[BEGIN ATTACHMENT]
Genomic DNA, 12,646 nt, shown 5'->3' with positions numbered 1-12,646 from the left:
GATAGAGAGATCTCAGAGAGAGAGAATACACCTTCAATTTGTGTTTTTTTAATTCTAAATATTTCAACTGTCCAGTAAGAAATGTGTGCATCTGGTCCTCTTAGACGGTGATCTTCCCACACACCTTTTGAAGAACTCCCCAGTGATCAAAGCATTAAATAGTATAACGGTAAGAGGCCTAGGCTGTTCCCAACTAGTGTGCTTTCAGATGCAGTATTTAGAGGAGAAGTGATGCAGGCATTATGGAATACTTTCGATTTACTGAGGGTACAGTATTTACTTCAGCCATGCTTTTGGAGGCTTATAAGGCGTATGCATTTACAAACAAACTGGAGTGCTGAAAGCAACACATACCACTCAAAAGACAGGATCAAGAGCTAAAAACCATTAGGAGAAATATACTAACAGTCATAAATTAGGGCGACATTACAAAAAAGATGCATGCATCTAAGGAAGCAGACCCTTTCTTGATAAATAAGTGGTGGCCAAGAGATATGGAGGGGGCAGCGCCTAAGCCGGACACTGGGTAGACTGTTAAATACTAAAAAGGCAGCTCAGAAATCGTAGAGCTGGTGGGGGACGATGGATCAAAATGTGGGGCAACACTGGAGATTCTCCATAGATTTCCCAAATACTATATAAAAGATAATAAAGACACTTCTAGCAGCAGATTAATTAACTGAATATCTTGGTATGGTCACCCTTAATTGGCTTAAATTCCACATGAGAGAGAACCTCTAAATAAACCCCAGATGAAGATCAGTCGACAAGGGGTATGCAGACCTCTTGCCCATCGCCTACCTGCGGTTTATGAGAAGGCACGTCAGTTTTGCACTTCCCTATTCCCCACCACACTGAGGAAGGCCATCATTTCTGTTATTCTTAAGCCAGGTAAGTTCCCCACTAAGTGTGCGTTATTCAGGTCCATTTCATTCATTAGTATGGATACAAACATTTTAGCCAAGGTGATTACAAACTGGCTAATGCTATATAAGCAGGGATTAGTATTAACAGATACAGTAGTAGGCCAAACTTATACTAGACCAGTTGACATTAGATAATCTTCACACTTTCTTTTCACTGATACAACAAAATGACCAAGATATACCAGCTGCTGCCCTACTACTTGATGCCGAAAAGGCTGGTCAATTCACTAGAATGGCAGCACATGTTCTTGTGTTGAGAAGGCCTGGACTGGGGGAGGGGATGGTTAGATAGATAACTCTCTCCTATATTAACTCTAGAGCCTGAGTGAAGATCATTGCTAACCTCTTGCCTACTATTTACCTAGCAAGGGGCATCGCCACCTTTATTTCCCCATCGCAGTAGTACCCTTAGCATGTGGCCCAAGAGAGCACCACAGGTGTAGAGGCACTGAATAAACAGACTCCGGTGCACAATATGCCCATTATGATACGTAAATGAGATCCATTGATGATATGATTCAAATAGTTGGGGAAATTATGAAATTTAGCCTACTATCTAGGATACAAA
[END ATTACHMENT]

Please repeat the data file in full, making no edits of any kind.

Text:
Genomic DNA, 12,646 nt, shown 5'->3' with positions numbered 1-12,646 from the left:
GATAGAGAGATCTCAGAGAGAGAGAATACACCTTCAATTTGTGTTTTTTTAATTCTAAATATTTCAACTGTCCAGTAAGAAATGTGTGCATCTGGTCCTCTTAGACGGTGATCTTCCCACACACCTTTTGAAGAACTCCCCAGTGATCAAAGCATTAAATAGTATAACGGTAAGAGGCCTAGGCTGTTCCCAACTAGTGTGCTTTCAGATGCAGTATTTAGAGGAGAAGTGATGCAGGCATTATGGAATACTTTCGATTTACTGAGGGTACAGTATTTACTTCAGCCATGCTTTTGGAGGCTTATAAGGCGTATGCATTTACAAACAAACTGGAGTGCTGAAAGCAACACATACCACTCAAAAGACAGGATCAAGAGCTAAAAACCATTAGGAGAAATATACTAACAGTCATAAATTAGGGCGACATTACAAAAAAGATGCATGCATCTAAGGAAGCAGACCCTTTCTTGATAAATAAGTGGTGGCCAAGAGATATGGAGGGGGCAGCGCCTAAGCCGGACACTGGGTAGACTGTTAAATACTAAAAAGGCAGCTCAGAAATCGTAGAGCTGGTGGGGGACGATGGATCAAAATGTGGGGCAACACTGGAGATTCTCCATAGATTTCCCAAATACTATATAAAAGATAATAAAGACACTTCTAGCAGCAGATTAATTAACTGAATATCTTGGTATGGTCACCCTTAATTGGCTTAAATTCCACATGAGAGAGAACCTCTAAATAAACCCCAGATGAAGATCAGTCGACAAGGGGTATGCAGACCTCTTGCCCATCGCCTACCTGCGGTTTATGAGAAGGCACGTCAGTTTTGCACTTCCCTATTCCCCACCACACTGAGGAAGGCCATCATTTCTGTTATTCTTAAGCCAGGTAAGTTCCCCACTAAGTGTGCGTTATTCAGGTCCATTTCATTCATTAGTATGGATACAAACATTTTAGCCAAGGTGATTACAAACTGGCTAATGCTATATAAGCAGGGATTAGTATTAACAGATACAGTAGTAGGCCAAACTTATACTAGACCAGTTGACATTAGATAATCTTCACACTTTCTTTTCACTGATACAACAAAATGACCAAGATATACCAGCTGCTGCCCTACTACTTGATGCCGAAAAGGCTGGTCAATTCACTAGAATGGCAGCACATGTTCTTGTGTTGAGAAGGCCTGGACTGGGGGAGGGGATGGTTAGATAGATAACTCTCTCCTATATTAACTCTAGAGCCTGAGTGAAGATCATTGCTAACCTCTTGCCTACTATTTACCTAGCAAGGGGCATCGCCACCTTTATTTCCCCATCGCAGTAGTACCCTTAGCATGTGGCCCAAGAGAGCACCACAGGTGTAGAGGCACTGAATAAACAGACTCCGGTGCACAATATGCCCATTATGATACGTAAATGAGATCCATTGATGATATGATTCAAATAGTTGGGGAAATTATGAAATTTAGCCTACTATCTAGGATACAAA